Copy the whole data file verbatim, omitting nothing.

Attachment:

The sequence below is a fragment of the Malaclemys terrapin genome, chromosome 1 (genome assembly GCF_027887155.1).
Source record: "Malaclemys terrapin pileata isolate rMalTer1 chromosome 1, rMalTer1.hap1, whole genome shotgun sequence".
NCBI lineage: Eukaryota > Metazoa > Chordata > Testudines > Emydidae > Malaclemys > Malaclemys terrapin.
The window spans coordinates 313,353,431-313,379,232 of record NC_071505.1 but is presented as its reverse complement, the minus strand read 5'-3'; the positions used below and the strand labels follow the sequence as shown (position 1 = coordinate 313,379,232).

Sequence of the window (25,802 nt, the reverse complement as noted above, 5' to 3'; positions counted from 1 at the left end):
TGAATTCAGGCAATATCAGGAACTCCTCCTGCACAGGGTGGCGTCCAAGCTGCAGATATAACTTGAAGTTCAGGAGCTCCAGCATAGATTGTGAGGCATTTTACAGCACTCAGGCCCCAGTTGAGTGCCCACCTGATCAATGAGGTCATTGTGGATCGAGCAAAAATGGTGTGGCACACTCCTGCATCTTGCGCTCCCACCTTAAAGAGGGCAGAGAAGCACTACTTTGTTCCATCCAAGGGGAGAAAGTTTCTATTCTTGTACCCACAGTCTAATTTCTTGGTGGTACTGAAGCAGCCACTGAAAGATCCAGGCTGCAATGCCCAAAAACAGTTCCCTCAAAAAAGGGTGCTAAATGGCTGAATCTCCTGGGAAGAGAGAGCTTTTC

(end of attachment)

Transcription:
The sequence below is a fragment of the Malaclemys terrapin genome, chromosome 1 (genome assembly GCF_027887155.1).
Source record: "Malaclemys terrapin pileata isolate rMalTer1 chromosome 1, rMalTer1.hap1, whole genome shotgun sequence".
NCBI lineage: Eukaryota > Metazoa > Chordata > Testudines > Emydidae > Malaclemys > Malaclemys terrapin.
The window spans coordinates 313,353,431-313,379,232 of record NC_071505.1 but is presented as its reverse complement, the minus strand read 5'-3'; the positions used below and the strand labels follow the sequence as shown (position 1 = coordinate 313,379,232).

Sequence of the window (25,802 nt, the reverse complement as noted above, 5' to 3'; positions counted from 1 at the left end):
TGAATTCAGGCAATATCAGGAACTCCTCCTGCACAGGGTGGCGTCCAAGCTGCAGATATAACTTGAAGTTCAGGAGCTCCAGCATAGATTGTGAGGCATTTTACAGCACTCAGGCCCCAGTTGAGTGCCCACCTGATCAATGAGGTCATTGTGGATCGAGCAAAAATGGTGTGGCACACTCCTGCATCTTGCGCTCCCACCTTAAAGAGGGCAGAGAAGCACTACTTTGTTCCATCCAAGGGGAGAAAGTTTCTATTCTTGTACCCACAGTCTAATTTCTTGGTGGTACTGAAGCAGCCACTGAAAGATCCAGGCTGCAATGCCCAAAAACAGTTCCCTCAAAAAAGGGTGCTAAATGGCTGAATCTCCTGGGAAGAGAGAGCTTTTC